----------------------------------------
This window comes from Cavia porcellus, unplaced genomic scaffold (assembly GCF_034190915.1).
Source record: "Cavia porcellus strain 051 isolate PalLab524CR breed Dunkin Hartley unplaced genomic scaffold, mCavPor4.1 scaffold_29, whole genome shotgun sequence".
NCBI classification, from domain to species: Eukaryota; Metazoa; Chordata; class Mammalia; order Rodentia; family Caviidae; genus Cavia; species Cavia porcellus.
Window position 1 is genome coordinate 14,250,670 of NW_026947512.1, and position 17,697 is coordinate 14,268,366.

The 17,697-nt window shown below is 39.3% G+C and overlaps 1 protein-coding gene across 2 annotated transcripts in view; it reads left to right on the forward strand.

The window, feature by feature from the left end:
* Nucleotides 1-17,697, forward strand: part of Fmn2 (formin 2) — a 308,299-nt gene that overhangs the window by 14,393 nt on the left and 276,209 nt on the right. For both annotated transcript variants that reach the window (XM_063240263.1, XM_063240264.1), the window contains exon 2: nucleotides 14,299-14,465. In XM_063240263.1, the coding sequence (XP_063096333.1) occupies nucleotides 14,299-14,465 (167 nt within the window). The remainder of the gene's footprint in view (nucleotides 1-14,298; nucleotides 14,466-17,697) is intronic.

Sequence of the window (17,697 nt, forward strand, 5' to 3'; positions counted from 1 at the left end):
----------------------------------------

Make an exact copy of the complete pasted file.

This window comes from Cavia porcellus, unplaced genomic scaffold (assembly GCF_034190915.1).
Source record: "Cavia porcellus strain 051 isolate PalLab524CR breed Dunkin Hartley unplaced genomic scaffold, mCavPor4.1 scaffold_29, whole genome shotgun sequence".
NCBI classification, from domain to species: Eukaryota; Metazoa; Chordata; class Mammalia; order Rodentia; family Caviidae; genus Cavia; species Cavia porcellus.
Window position 1 is genome coordinate 14,250,670 of NW_026947512.1, and position 17,697 is coordinate 14,268,366.

The 17,697-nt window shown below is 39.3% G+C and overlaps 1 protein-coding gene across 2 annotated transcripts in view; it reads left to right on the forward strand.

The window, feature by feature from the left end:
* Nucleotides 1-17,697, forward strand: part of Fmn2 (formin 2) — a 308,299-nt gene that overhangs the window by 14,393 nt on the left and 276,209 nt on the right. For both annotated transcript variants that reach the window (XM_063240263.1, XM_063240264.1), the window contains exon 2: nucleotides 14,299-14,465. In XM_063240263.1, the coding sequence (XP_063096333.1) occupies nucleotides 14,299-14,465 (167 nt within the window). The remainder of the gene's footprint in view (nucleotides 1-14,298; nucleotides 14,466-17,697) is intronic.

Sequence of the window (17,697 nt, forward strand, 5' to 3'; positions counted from 1 at the left end):